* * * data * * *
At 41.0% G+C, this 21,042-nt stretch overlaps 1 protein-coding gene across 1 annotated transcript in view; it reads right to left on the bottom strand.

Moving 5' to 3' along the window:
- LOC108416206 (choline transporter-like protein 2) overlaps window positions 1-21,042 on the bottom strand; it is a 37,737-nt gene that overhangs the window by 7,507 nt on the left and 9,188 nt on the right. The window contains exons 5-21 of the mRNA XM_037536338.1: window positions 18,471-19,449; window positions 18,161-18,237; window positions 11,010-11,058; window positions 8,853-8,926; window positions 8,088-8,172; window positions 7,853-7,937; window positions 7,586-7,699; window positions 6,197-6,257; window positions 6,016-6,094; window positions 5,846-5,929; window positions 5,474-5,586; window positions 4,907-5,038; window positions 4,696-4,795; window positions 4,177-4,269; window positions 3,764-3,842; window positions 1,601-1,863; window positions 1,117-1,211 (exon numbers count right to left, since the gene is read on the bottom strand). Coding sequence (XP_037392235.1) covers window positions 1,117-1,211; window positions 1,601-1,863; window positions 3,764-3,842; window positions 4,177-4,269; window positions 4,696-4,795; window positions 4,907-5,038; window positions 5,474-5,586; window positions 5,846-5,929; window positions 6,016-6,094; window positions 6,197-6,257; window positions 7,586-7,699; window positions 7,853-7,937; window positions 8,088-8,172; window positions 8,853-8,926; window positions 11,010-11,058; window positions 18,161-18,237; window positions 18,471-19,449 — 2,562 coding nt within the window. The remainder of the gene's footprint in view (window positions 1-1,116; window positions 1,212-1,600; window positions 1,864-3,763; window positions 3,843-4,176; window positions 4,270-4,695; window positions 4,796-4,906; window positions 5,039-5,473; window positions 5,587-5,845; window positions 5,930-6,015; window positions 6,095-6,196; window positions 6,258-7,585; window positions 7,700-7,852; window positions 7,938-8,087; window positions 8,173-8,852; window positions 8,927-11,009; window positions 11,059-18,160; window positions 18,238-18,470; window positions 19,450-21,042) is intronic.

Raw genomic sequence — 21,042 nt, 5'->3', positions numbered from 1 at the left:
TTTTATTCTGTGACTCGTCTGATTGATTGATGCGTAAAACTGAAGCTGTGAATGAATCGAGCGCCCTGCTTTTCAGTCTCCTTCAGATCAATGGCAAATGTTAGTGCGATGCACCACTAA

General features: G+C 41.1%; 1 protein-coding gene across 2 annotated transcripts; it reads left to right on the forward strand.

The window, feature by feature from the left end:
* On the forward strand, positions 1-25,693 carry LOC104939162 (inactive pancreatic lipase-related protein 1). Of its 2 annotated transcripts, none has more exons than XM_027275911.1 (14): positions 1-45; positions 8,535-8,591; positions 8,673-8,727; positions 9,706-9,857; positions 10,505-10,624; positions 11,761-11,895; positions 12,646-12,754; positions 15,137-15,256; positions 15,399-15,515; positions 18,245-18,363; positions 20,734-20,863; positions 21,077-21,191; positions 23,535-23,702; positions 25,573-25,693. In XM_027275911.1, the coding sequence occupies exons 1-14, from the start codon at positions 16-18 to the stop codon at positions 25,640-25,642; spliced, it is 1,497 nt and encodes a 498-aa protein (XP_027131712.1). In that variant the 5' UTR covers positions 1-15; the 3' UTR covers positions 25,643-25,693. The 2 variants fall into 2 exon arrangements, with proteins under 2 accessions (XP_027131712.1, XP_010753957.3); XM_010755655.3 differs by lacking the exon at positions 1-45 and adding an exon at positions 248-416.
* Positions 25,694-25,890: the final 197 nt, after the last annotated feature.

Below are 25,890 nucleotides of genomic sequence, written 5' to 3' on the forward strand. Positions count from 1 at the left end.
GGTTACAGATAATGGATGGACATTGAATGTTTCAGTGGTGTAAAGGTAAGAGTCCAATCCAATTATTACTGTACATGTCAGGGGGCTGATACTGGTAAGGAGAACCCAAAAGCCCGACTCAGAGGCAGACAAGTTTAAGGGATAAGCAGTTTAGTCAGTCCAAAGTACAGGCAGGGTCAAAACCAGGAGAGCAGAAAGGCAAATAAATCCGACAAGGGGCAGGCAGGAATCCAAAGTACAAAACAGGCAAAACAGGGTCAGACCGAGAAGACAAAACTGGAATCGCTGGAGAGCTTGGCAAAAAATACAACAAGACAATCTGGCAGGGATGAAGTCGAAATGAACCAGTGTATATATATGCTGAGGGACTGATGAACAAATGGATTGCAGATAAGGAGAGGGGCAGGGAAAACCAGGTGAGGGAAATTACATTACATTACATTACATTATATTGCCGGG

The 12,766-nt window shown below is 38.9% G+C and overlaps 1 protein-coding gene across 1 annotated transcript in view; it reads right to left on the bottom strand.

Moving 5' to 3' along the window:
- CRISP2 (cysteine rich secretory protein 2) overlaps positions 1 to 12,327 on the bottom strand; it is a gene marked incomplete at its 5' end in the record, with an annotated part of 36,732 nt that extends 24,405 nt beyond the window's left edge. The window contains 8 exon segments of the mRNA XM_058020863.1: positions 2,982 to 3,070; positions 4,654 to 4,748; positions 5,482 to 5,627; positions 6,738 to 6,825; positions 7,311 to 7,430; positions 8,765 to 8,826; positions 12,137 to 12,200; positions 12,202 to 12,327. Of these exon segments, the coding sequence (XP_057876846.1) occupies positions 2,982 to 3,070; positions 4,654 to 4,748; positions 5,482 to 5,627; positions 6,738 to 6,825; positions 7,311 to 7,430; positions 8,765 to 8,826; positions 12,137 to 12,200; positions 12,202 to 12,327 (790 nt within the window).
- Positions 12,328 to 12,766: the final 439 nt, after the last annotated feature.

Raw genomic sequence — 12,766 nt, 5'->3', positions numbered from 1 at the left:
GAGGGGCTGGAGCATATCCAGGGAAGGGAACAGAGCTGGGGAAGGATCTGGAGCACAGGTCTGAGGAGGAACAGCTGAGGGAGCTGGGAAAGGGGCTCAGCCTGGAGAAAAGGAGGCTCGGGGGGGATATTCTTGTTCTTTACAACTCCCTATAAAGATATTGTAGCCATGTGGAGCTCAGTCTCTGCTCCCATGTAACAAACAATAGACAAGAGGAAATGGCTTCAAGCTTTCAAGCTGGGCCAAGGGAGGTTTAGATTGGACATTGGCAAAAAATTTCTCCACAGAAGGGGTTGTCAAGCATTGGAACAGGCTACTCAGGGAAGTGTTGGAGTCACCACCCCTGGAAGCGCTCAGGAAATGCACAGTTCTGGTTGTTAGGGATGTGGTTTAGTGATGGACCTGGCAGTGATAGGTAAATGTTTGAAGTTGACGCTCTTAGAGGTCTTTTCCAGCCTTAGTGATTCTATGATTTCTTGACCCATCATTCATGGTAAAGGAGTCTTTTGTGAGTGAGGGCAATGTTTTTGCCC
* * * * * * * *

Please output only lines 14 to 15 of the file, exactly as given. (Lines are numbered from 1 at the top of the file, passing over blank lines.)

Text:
- CRISP2 (cysteine rich secretory protein 2) overlaps positions 1 to 12,327 on the bottom strand; it is a gene marked incomplete at its 5' end in the record, with an annotated part of 36,732 nt that extends 24,405 nt beyond the window's left edge. The window contains 8 exon segments of the mRNA XM_058020863.1: positions 2,982 to 3,070; positions 4,654 to 4,748; positions 5,482 to 5,627; positions 6,738 to 6,825; positions 7,311 to 7,430; positions 8,765 to 8,826; positions 12,137 to 12,200; positions 12,202 to 12,327. Of these exon segments, the coding sequence (XP_057876846.1) occupies positions 2,982 to 3,070; positions 4,654 to 4,748; positions 5,482 to 5,627; positions 6,738 to 6,825; positions 7,311 to 7,430; positions 8,765 to 8,826; positions 12,137 to 12,200; positions 12,202 to 12,327 (790 nt within the window).
- Positions 12,328 to 12,766: the final 439 nt, after the last annotated feature.